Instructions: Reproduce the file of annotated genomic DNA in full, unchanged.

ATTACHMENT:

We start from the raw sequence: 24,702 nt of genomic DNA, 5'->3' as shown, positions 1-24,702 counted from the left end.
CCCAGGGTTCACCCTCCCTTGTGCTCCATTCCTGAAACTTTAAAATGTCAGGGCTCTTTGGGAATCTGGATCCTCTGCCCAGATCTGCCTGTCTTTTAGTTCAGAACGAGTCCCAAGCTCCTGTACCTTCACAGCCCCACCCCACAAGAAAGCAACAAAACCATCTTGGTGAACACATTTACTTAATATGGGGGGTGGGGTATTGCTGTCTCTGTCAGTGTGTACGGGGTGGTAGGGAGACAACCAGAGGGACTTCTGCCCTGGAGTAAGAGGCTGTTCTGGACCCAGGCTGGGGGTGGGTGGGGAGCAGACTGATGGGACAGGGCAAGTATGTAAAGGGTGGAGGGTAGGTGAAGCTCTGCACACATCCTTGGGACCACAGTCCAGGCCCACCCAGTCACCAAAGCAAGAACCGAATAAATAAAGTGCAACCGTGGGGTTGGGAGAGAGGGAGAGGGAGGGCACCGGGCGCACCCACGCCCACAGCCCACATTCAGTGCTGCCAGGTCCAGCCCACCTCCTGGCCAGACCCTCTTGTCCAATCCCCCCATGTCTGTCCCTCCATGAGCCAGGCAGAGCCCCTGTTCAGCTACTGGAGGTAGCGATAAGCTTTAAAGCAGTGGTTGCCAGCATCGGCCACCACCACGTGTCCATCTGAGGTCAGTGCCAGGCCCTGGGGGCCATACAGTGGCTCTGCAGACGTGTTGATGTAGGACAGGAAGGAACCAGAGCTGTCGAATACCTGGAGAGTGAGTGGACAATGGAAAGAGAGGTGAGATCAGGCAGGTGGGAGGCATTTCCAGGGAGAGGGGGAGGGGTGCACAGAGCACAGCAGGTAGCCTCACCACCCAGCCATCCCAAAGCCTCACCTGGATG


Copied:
We start from the raw sequence: 24,702 nt of genomic DNA, 5'->3' as shown, positions 1-24,702 counted from the left end.
CCCAGGGTTCACCCTCCCTTGTGCTCCATTCCTGAAACTTTAAAATGTCAGGGCTCTTTGGGAATCTGGATCCTCTGCCCAGATCTGCCTGTCTTTTAGTTCAGAACGAGTCCCAAGCTCCTGTACCTTCACAGCCCCACCCCACAAGAAAGCAACAAAACCATCTTGGTGAACACATTTACTTAATATGGGGGGTGGGGTATTGCTGTCTCTGTCAGTGTGTACGGGGTGGTAGGGAGACAACCAGAGGGACTTCTGCCCTGGAGTAAGAGGCTGTTCTGGACCCAGGCTGGGGGTGGGTGGGGAGCAGACTGATGGGACAGGGCAAGTATGTAAAGGGTGGAGGGTAGGTGAAGCTCTGCACACATCCTTGGGACCACAGTCCAGGCCCACCCAGTCACCAAAGCAAGAACCGAATAAATAAAGTGCAACCGTGGGGTTGGGAGAGAGGGAGAGGGAGGGCACCGGGCGCACCCACGCCCACAGCCCACATTCAGTGCTGCCAGGTCCAGCCCACCTCCTGGCCAGACCCTCTTGTCCAATCCCCCCATGTCTGTCCCTCCATGAGCCAGGCAGAGCCCCTGTTCAGCTACTGGAGGTAGCGATAAGCTTTAAAGCAGTGGTTGCCAGCATCGGCCACCACCACGTGTCCATCTGAGGTCAGTGCCAGGCCCTGGGGGCCATACAGTGGCTCTGCAGACGTGTTGATGTAGGACAGGAAGGAACCAGAGCTGTCGAATACCTGGAGAGTGAGTGGACAATGGAAAGAGAGGTGAGATCAGGCAGGTGGGAGGCATTTCCAGGGAGAGGGGGAGGGGTGCACAGAGCACAGCAGGTAGCCTCACCACCCAGCCATCCCAAAGCCTCACCTGGATG